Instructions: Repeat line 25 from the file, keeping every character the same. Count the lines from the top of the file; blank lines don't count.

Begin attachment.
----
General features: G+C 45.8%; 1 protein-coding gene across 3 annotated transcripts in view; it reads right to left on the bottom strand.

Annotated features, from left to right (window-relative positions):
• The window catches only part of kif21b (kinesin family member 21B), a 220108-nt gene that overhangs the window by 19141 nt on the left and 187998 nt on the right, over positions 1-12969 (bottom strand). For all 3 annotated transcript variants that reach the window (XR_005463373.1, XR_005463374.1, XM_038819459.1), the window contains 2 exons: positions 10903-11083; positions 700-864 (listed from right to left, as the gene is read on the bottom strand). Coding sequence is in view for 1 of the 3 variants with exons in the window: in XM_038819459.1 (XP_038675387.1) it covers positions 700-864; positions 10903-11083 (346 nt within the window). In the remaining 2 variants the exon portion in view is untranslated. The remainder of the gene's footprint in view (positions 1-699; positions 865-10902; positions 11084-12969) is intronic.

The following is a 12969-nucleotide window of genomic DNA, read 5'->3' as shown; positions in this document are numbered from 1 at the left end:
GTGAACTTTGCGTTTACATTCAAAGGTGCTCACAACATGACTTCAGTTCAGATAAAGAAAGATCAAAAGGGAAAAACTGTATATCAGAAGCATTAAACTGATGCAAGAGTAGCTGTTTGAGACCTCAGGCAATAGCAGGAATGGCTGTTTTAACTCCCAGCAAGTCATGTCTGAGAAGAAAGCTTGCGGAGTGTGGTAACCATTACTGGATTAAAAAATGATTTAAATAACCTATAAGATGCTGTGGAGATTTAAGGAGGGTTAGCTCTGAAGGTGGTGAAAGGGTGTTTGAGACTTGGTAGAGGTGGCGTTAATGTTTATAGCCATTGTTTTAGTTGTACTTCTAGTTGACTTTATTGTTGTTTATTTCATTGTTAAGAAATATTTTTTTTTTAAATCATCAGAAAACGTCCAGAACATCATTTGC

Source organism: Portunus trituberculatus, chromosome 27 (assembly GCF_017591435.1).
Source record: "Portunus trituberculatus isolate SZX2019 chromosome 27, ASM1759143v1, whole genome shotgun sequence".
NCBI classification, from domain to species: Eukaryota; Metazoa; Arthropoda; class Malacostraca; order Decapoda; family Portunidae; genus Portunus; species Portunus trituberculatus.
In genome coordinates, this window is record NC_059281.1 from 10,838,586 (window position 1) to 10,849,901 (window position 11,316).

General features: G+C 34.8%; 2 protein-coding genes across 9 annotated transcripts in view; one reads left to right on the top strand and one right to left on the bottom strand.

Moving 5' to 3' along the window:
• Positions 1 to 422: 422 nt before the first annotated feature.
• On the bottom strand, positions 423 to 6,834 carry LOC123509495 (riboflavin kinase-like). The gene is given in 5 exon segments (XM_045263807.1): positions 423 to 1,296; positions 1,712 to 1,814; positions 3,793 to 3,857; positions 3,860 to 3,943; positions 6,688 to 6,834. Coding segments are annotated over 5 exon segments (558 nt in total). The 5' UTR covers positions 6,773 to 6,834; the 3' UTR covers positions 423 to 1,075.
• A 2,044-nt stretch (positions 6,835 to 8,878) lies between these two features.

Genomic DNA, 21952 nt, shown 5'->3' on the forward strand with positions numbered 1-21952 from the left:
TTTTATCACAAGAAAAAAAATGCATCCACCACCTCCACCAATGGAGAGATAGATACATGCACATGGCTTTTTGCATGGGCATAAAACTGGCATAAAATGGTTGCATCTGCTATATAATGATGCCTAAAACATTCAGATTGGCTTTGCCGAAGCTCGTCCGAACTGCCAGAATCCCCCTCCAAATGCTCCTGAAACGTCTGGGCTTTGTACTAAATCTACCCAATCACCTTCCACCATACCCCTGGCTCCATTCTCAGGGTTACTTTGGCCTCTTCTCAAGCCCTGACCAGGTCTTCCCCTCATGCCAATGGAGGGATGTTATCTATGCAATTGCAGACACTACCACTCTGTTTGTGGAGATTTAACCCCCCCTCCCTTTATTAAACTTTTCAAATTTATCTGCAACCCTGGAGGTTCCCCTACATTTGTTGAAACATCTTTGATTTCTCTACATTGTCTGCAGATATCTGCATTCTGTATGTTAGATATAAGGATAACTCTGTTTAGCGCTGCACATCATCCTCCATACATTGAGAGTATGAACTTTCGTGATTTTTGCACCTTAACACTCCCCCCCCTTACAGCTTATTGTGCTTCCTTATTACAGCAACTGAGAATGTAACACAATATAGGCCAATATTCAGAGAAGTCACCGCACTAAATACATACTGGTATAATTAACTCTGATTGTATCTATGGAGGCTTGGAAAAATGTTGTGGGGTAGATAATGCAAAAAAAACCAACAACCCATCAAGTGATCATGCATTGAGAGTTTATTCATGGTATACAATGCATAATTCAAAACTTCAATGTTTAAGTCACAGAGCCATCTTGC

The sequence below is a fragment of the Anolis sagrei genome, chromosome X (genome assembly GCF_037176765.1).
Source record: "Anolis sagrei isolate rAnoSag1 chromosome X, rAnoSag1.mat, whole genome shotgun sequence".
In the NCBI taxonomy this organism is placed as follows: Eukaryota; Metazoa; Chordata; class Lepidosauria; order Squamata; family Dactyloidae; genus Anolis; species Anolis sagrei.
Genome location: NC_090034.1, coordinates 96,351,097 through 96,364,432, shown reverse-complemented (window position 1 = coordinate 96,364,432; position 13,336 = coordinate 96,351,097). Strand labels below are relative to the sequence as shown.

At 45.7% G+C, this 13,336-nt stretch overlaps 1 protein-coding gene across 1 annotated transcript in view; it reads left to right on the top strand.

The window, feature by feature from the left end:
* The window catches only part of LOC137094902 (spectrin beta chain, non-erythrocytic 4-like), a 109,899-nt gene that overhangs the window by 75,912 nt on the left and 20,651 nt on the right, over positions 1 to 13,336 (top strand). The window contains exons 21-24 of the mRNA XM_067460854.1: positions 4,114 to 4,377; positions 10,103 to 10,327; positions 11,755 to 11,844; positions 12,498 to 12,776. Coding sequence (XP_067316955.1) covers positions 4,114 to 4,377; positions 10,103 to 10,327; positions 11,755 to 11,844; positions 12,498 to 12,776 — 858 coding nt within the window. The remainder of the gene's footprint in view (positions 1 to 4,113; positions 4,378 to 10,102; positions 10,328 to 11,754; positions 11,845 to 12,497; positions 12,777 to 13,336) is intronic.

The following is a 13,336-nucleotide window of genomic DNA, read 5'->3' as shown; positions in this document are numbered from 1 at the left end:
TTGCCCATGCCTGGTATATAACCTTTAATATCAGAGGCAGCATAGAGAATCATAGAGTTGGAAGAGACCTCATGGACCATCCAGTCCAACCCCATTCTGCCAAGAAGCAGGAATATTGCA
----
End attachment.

TTGCCCATGCCTGGTATATAACCTTTAATATCAGAGGCAGCATAGAGAATCATAGAGTTGGAAGAGACCTCATGGACCATCCAGTCCAACCCCATTCTGCCAAGAAGCAGGAATATTGCA